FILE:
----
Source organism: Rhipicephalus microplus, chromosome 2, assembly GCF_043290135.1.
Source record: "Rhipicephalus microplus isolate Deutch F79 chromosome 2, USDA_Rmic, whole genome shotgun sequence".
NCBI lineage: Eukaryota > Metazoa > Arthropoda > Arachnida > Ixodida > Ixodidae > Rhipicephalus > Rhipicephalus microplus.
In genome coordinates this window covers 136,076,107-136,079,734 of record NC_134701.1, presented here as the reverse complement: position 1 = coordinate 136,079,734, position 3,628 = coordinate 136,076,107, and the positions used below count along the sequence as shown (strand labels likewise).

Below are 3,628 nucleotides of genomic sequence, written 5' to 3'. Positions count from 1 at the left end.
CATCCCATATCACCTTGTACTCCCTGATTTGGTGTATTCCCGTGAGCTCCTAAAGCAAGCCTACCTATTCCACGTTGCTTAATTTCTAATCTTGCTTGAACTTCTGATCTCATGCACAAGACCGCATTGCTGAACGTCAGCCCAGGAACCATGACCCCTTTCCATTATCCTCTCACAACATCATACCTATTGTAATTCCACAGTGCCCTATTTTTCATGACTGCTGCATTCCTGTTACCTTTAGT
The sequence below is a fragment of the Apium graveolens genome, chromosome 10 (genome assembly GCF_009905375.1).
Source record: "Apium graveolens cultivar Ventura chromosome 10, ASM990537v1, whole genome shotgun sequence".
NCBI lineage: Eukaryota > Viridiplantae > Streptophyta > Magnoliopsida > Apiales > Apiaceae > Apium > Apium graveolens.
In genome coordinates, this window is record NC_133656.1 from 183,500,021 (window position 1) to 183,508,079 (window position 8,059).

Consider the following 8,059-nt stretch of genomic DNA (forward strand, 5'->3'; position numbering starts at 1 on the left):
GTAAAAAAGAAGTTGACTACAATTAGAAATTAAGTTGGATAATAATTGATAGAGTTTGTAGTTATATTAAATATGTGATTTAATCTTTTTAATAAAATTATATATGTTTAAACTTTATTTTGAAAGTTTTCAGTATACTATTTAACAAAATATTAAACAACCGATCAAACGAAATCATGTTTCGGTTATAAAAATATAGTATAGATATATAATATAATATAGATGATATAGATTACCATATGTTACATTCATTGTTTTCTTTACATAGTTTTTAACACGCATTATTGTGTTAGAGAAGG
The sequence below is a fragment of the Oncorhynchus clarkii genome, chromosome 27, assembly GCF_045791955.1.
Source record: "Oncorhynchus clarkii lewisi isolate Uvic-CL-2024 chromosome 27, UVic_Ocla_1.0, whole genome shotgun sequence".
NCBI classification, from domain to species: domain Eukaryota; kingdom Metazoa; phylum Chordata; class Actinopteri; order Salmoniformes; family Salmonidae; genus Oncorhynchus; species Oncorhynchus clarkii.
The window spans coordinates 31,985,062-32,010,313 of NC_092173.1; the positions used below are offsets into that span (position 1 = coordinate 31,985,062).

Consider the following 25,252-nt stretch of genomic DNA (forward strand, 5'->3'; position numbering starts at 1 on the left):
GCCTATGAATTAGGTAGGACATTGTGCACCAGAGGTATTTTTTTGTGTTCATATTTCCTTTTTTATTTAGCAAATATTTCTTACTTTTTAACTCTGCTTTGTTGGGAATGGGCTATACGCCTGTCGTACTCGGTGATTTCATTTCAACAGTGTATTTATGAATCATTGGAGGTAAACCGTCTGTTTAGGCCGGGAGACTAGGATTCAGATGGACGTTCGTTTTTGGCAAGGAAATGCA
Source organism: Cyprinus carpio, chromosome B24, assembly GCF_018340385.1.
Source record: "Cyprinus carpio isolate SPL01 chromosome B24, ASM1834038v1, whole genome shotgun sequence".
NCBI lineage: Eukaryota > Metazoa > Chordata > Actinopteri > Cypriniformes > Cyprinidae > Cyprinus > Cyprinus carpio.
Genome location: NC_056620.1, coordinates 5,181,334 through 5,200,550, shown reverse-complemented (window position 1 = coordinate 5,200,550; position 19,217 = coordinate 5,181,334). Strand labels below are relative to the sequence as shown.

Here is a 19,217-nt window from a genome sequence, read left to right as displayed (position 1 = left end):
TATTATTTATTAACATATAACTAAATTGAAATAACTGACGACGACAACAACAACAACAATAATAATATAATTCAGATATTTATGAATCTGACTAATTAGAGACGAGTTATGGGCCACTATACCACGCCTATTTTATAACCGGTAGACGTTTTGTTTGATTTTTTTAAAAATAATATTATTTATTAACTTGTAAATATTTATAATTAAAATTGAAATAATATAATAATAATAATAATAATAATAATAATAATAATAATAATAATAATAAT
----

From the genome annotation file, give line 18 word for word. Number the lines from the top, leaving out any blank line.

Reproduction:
GCCTATGAATTAGGTAGGACATTGTGCACCAGAGGTATTTTTTTGTGTTCATATTTCCTTTTTTATTTAGCAAATATTTCTTACTTTTTAACTCTGCTTTGTTGGGAATGGGCTATACGCCTGTCGTACTCGGTGATTTCATTTCAACAGTGTATTTATGAATCATTGGAGGTAAACCGTCTGTTTAGGCCGGGAGACTAGGATTCAGATGGACGTTCGTTTTTGGCAAGGAAATGCA